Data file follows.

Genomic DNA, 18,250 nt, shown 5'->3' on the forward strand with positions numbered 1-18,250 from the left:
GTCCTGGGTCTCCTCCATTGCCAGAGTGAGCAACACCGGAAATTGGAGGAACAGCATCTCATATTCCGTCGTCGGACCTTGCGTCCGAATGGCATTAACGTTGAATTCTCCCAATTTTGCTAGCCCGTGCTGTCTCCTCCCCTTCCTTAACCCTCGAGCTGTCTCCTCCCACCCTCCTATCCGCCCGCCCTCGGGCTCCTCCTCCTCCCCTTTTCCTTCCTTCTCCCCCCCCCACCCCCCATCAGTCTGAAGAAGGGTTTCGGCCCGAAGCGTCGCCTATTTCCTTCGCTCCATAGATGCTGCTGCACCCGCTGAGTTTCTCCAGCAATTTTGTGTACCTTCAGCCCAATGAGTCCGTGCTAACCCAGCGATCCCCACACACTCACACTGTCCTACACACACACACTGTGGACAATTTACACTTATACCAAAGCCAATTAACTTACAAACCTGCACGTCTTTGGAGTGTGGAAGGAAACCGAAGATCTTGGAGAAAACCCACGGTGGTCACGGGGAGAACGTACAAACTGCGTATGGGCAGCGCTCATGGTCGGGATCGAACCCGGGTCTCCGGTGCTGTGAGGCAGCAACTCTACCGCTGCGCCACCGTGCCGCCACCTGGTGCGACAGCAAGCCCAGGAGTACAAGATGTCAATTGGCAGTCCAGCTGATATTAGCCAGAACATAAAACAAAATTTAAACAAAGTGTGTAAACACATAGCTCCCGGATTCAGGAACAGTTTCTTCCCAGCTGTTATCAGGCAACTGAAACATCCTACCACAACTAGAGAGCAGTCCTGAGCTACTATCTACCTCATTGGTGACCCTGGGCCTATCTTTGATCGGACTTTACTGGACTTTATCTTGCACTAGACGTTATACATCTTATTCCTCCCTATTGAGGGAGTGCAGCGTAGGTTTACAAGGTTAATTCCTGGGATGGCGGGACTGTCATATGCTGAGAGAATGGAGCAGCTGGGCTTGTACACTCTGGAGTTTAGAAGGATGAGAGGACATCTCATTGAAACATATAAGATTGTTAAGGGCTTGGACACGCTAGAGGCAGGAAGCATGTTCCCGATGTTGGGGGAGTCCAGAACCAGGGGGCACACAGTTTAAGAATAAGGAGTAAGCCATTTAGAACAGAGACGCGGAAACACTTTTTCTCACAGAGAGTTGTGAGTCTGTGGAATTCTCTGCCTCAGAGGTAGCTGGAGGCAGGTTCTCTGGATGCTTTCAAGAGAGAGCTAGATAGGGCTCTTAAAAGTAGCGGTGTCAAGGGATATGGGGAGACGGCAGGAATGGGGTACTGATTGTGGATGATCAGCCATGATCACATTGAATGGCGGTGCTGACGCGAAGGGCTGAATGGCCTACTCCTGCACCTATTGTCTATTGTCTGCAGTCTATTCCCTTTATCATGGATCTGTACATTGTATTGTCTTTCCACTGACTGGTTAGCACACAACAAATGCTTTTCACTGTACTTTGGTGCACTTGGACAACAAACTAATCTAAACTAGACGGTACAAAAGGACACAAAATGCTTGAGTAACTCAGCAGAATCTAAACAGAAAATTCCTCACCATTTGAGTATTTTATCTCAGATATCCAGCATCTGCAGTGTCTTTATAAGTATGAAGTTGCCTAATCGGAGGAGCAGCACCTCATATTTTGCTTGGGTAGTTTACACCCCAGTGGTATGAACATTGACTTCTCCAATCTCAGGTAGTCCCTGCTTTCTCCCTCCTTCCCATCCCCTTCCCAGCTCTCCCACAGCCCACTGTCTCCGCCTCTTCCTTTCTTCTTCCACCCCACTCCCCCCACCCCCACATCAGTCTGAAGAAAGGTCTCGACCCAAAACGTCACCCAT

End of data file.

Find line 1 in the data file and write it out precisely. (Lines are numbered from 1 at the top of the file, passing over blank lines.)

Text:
Genomic DNA, 18,250 nt, shown 5'->3' on the forward strand with positions numbered 1-18,250 from the left: